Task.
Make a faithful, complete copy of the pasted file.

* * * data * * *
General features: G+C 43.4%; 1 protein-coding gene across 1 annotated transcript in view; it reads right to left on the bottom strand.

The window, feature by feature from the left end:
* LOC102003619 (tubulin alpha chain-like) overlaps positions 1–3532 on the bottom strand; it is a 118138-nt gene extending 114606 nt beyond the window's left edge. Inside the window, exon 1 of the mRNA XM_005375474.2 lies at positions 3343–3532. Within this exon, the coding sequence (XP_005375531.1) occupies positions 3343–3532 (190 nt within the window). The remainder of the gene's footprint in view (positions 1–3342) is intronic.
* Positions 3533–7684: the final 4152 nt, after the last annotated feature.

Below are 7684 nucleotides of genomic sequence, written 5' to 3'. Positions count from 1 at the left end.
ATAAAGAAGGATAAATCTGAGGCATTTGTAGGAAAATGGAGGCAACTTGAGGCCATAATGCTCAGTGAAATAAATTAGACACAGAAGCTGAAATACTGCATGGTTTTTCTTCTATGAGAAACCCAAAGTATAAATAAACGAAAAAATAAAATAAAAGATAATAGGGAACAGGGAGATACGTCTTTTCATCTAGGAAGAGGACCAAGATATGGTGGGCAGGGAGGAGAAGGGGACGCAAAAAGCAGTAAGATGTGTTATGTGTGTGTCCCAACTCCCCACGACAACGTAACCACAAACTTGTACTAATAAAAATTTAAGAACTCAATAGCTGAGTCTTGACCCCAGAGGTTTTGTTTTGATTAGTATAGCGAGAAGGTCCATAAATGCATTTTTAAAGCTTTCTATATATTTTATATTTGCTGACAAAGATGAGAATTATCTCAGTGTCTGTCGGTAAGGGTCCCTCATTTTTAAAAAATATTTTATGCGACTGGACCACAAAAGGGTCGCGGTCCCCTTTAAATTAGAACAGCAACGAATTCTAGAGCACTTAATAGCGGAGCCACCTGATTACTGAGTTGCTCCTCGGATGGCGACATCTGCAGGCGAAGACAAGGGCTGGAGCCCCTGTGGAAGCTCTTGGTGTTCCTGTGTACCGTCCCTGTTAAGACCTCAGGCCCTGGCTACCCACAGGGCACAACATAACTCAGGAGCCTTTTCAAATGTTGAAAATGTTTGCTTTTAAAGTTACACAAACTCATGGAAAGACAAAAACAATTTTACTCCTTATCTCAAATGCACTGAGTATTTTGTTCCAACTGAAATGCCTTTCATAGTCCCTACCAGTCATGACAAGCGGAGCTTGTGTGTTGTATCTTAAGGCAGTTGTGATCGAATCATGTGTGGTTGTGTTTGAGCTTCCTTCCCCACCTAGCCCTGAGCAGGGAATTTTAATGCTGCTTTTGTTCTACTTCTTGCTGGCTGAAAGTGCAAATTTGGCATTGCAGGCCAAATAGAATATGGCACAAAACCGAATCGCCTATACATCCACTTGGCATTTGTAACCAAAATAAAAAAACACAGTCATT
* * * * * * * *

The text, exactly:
General features: G+C 43.4%; 1 protein-coding gene across 1 annotated transcript in view; it reads right to left on the bottom strand.

The window, feature by feature from the left end:
* LOC102003619 (tubulin alpha chain-like) overlaps positions 1–3532 on the bottom strand; it is a 118138-nt gene extending 114606 nt beyond the window's left edge. Inside the window, exon 1 of the mRNA XM_005375474.2 lies at positions 3343–3532. Within this exon, the coding sequence (XP_005375531.1) occupies positions 3343–3532 (190 nt within the window). The remainder of the gene's footprint in view (positions 1–3342) is intronic.
* Positions 3533–7684: the final 4152 nt, after the last annotated feature.

Below are 7684 nucleotides of genomic sequence, written 5' to 3'. Positions count from 1 at the left end.
ATAAAGAAGGATAAATCTGAGGCATTTGTAGGAAAATGGAGGCAACTTGAGGCCATAATGCTCAGTGAAATAAATTAGACACAGAAGCTGAAATACTGCATGGTTTTTCTTCTATGAGAAACCCAAAGTATAAATAAACGAAAAAATAAAATAAAAGATAATAGGGAACAGGGAGATACGTCTTTTCATCTAGGAAGAGGACCAAGATATGGTGGGCAGGGAGGAGAAGGGGACGCAAAAAGCAGTAAGATGTGTTATGTGTGTGTCCCAACTCCCCACGACAACGTAACCACAAACTTGTACTAATAAAAATTTAAGAACTCAATAGCTGAGTCTTGACCCCAGAGGTTTTGTTTTGATTAGTATAGCGAGAAGGTCCATAAATGCATTTTTAAAGCTTTCTATATATTTTATATTTGCTGACAAAGATGAGAATTATCTCAGTGTCTGTCGGTAAGGGTCCCTCATTTTTAAAAAATATTTTATGCGACTGGACCACAAAAGGGTCGCGGTCCCCTTTAAATTAGAACAGCAACGAATTCTAGAGCACTTAATAGCGGAGCCACCTGATTACTGAGTTGCTCCTCGGATGGCGACATCTGCAGGCGAAGACAAGGGCTGGAGCCCCTGTGGAAGCTCTTGGTGTTCCTGTGTACCGTCCCTGTTAAGACCTCAGGCCCTGGCTACCCACAGGGCACAACATAACTCAGGAGCCTTTTCAAATGTTGAAAATGTTTGCTTTTAAAGTTACACAAACTCATGGAAAGACAAAAACAATTTTACTCCTTATCTCAAATGCACTGAGTATTTTGTTCCAACTGAAATGCCTTTCATAGTCCCTACCAGTCATGACAAGCGGAGCTTGTGTGTTGTATCTTAAGGCAGTTGTGATCGAATCATGTGTGGTTGTGTTTGAGCTTCCTTCCCCACCTAGCCCTGAGCAGGGAATTTTAATGCTGCTTTTGTTCTACTTCTTGCTGGCTGAAAGTGCAAATTTGGCATTGCAGGCCAAATAGAATATGGCACAAAACCGAATCGCCTATACATCCACTTGGCATTTGTAACCAAAATAAAAAAACACAGTCATT